Black Faggot

ARTS, Theatre & Performing Arts

img_blackfaggot2By Victor Rodger
Directed by Roy Ward
Presented by Multinesia
Herald Theatre, Auckland | March 4-8

Black Faggot returns to Auckland with a lot of hype. After selling out almost immediately during the 2013 Fringe Festival, then winning approximately a billion awards and travelling to Australia, it’s already made itself a must-see in any Auckland theatregoers calendar.

Similar in form to, and inspired by, Toa Fraser’s Bare, Victor Rodger’s play is a series of interwoven monologues presenting a kaleidoscope of gay Samoan men, from the closeted undercover brother, to the teen growing up and praying he isn’t gay, to a fa’afafine artist presenting work like Cracker Wanna Poly. All these roles are played by two actors, Iaheto Ati Hi and Taofia Pelesasa, who transition seamlessly from monologue to monologue.

The rave reviews of Black Faggot in its previous seasons don’t lie: this is a brave, bracing, and as awful as this word is, important play. It’s also an incredibly funny play. Rodger portrays the full spectrum of these characters by not only showing their dark moments, but inviting the audience to laugh with them. Rodger’s own agency and identity makes it clear that he’s not presenting these characters for laughs. Rather, he’s inviting the audience to make fun of their rituals, like a recurring character yelling at his partner after sex and all the antics that go on in a gay club, to better understand them.

However, Rodger also handles darker moments with true grace and integrity. A character, almost cruelly named Christian, praying to God to make him straight, is one of the most wrenching things I’ve seen onstage. The brilliance in Rodger’s play—or at least his take on this subject matter—is how universal he makes the plights and heights of all these Samoan gay men and how easy it is to empathise with them, not just sympathise with them. Though occasionally too essay-like and preachy—and it must be said that this play often speaks to the converted—it never loses that human connection.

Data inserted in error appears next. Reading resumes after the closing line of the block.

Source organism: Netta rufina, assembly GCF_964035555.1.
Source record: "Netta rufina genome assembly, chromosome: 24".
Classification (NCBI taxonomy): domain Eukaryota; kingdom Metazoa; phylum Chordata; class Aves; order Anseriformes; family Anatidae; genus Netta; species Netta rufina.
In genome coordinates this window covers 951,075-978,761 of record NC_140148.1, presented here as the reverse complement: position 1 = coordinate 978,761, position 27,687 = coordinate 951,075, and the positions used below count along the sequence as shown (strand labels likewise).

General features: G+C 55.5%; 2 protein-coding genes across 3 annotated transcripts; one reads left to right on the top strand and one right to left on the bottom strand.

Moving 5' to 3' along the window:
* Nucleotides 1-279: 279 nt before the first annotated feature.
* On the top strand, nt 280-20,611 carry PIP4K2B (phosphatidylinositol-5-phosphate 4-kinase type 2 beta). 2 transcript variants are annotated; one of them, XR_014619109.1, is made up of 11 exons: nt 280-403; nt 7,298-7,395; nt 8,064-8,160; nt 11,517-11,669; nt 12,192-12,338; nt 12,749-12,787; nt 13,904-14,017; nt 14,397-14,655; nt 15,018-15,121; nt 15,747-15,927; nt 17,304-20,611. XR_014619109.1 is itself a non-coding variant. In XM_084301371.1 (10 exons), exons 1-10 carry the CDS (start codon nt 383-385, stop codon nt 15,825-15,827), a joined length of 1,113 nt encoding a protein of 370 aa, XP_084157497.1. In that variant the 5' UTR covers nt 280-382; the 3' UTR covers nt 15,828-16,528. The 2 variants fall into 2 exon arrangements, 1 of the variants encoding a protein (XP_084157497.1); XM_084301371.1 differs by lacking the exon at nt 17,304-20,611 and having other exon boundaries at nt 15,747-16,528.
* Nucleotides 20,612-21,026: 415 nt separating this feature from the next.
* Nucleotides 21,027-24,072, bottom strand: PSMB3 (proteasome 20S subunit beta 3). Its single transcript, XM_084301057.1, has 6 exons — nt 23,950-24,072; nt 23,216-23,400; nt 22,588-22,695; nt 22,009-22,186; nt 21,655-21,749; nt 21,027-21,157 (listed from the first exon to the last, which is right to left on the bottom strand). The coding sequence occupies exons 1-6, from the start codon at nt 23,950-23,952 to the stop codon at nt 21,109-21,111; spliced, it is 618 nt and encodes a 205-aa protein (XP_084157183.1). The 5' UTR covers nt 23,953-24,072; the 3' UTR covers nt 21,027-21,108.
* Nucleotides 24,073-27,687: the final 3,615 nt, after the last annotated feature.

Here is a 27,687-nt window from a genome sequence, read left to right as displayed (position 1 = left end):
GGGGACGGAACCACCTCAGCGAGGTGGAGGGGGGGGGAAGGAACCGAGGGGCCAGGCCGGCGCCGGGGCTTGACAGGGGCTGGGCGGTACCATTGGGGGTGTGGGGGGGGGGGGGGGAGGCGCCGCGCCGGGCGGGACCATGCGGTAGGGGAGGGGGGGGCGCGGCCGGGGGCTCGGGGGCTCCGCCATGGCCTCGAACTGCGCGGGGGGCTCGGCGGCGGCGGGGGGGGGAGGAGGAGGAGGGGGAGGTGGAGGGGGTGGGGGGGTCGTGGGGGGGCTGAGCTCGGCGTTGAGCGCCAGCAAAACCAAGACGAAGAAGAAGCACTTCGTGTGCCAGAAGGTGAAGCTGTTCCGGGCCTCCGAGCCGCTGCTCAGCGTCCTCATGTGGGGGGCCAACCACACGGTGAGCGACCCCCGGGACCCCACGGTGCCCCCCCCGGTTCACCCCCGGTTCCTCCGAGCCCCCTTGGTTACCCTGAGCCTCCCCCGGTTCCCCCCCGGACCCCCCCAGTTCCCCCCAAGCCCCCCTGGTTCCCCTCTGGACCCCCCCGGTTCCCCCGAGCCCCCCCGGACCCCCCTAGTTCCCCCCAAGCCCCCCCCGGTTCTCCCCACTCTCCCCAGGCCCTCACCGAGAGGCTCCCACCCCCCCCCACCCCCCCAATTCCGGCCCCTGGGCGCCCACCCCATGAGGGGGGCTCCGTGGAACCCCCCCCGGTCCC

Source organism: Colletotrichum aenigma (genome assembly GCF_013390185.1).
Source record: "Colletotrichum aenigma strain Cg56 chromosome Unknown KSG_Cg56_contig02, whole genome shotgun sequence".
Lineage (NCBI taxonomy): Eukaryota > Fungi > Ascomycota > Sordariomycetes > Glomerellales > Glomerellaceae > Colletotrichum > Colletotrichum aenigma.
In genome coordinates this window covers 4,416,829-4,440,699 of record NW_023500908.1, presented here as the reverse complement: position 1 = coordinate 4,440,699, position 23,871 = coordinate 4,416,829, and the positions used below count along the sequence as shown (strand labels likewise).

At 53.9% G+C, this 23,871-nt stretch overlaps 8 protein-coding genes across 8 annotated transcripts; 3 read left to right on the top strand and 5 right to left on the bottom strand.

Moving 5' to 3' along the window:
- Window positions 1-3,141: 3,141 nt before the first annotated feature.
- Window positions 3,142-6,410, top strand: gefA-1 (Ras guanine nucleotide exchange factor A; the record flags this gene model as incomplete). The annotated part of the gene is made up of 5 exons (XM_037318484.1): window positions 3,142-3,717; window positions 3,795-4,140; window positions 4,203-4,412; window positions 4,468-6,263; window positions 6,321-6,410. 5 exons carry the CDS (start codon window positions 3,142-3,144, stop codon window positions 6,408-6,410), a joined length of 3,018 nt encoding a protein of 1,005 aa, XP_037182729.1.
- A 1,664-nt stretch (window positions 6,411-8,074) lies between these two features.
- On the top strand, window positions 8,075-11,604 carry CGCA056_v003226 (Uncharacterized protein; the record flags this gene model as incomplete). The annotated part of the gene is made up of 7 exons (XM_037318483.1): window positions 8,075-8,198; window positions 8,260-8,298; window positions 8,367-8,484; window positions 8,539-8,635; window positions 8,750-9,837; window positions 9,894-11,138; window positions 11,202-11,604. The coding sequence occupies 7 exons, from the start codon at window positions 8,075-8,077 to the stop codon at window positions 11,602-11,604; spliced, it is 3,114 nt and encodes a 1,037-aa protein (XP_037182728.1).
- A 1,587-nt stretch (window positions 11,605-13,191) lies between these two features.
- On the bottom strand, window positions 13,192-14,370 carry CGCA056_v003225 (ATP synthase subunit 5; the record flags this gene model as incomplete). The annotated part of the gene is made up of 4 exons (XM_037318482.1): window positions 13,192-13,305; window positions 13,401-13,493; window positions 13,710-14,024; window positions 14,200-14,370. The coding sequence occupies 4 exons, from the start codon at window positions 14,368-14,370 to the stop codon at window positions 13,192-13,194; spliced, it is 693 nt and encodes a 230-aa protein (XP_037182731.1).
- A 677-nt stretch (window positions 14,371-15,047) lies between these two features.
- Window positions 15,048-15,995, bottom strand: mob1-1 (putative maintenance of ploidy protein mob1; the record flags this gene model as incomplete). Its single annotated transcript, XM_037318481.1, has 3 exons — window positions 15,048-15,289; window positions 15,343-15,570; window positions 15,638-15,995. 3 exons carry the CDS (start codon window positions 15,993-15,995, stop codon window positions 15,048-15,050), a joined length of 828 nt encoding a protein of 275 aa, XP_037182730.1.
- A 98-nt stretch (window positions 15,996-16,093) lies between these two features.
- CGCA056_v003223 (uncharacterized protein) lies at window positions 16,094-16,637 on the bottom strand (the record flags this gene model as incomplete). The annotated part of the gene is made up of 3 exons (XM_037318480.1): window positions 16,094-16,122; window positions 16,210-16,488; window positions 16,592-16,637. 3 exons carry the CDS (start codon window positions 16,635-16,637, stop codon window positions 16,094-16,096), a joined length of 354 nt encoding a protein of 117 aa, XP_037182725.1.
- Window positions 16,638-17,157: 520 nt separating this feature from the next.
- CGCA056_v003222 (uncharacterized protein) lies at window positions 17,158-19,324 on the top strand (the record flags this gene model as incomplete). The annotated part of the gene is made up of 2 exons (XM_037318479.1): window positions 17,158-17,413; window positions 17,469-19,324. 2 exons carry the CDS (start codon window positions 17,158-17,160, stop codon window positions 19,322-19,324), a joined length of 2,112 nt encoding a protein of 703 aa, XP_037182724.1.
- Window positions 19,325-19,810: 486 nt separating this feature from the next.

None of this means anything without performers talented enough to carry it across, and Black Faggot is lucky enough to have two of them. It’s impossible to single either actor out, for they both have brilliant moments. Iaheto Ah Hi’s fa’afafine artist is balanced perfectly between parody and truth, as is his mother character, but he also nails the righteous indignation of a man dating somebody who is in the closet. On the other hand, Taofia Pelesasa’s portrayal of the God-pleading Christian is heartbreaking, but he also hits the nail on the head when portraying some of the more macho characters, and even more impressively the characters who are trying to be macho. Both performances excel when they’re in scenes with each other, and with the plotlines that run throughout the play, especially the tentative courtship between Jay and Sione, they reach somewhere higher, somewhere spiritual. In these moments it feels like we’re being invited into something special.

It’s a credit to Roy Ward’s direction that it all comes together as seamlessly as it should; it’s blocked so deftly and with such minimal fuss that young theatre directors (and honestly, some more experienced ones) should take note. It’s a joy to watch the performers and listen to the words, as it is to see the movement from one character to another, and from one state of mind to another.

You should already have booked tickets to Black Faggot, but if you haven’t, then do so as soon as you can. As off-putting as this label is, it is an important play. Even more than that, it’s a great play. Don’t miss out.